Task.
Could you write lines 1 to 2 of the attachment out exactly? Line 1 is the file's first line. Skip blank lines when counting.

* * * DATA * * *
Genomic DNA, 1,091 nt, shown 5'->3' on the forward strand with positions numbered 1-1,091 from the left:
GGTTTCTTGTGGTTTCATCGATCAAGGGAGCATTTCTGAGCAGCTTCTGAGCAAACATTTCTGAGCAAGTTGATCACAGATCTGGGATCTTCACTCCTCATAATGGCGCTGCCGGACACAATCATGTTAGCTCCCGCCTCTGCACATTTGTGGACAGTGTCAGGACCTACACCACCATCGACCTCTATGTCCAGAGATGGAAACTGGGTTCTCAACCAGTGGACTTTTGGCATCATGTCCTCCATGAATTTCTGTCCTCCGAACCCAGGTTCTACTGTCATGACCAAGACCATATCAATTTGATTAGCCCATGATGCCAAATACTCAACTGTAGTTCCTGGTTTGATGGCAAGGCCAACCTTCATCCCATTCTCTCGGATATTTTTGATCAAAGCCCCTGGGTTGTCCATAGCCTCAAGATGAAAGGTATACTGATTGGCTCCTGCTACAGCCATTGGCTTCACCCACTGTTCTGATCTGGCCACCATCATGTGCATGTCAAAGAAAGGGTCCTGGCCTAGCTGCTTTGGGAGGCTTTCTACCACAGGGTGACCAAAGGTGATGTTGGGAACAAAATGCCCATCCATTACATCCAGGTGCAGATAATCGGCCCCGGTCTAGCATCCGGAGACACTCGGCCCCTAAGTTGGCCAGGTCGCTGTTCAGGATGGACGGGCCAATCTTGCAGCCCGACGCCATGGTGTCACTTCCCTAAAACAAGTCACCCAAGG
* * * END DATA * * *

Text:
Genomic DNA, 1,091 nt, shown 5'->3' on the forward strand with positions numbered 1-1,091 from the left:
GGTTTCTTGTGGTTTCATCGATCAAGGGAGCATTTCTGAGCAGCTTCTGAGCAAACATTTCTGAGCAAGTTGATCACAGATCTGGGATCTTCACTCCTCATAATGGCGCTGCCGGACACAATCATGTTAGCTCCCGCCTCTGCACATTTGTGGACAGTGTCAGGACCTACACCACCATCGACCTCTATGTCCAGAGATGGAAACTGGGTTCTCAACCAGTGGACTTTTGGCATCATGTCCTCCATGAATTTCTGTCCTCCGAACCCAGGTTCTACTGTCATGACCAAGACCATATCAATTTGATTAGCCCATGATGCCAAATACTCAACTGTAGTTCCTGGTTTGATGGCAAGGCCAACCTTCATCCCATTCTCTCGGATATTTTTGATCAAAGCCCCTGGGTTGTCCATAGCCTCAAGATGAAAGGTATACTGATTGGCTCCTGCTACAGCCATTGGCTTCACCCACTGTTCTGATCTGGCCACCATCATGTGCATGTCAAAGAAAGGGTCCTGGCCTAGCTGCTTTGGGAGGCTTTCTACCACAGGGTGACCAAAGGTGATGTTGGGAACAAAATGCCCATCCATTACATCCAGGTGCAGATAATCGGCCCCGGTCTAGCATCCGGAGACACTCGGCCCCTAAGTTGGCCAGGTCGCTGTTCAGGATGGACGGGCCAATCTTGCAGCCCGACGCCATGGTGTCACTTCCCTAAAACAAGTCACCCAAGG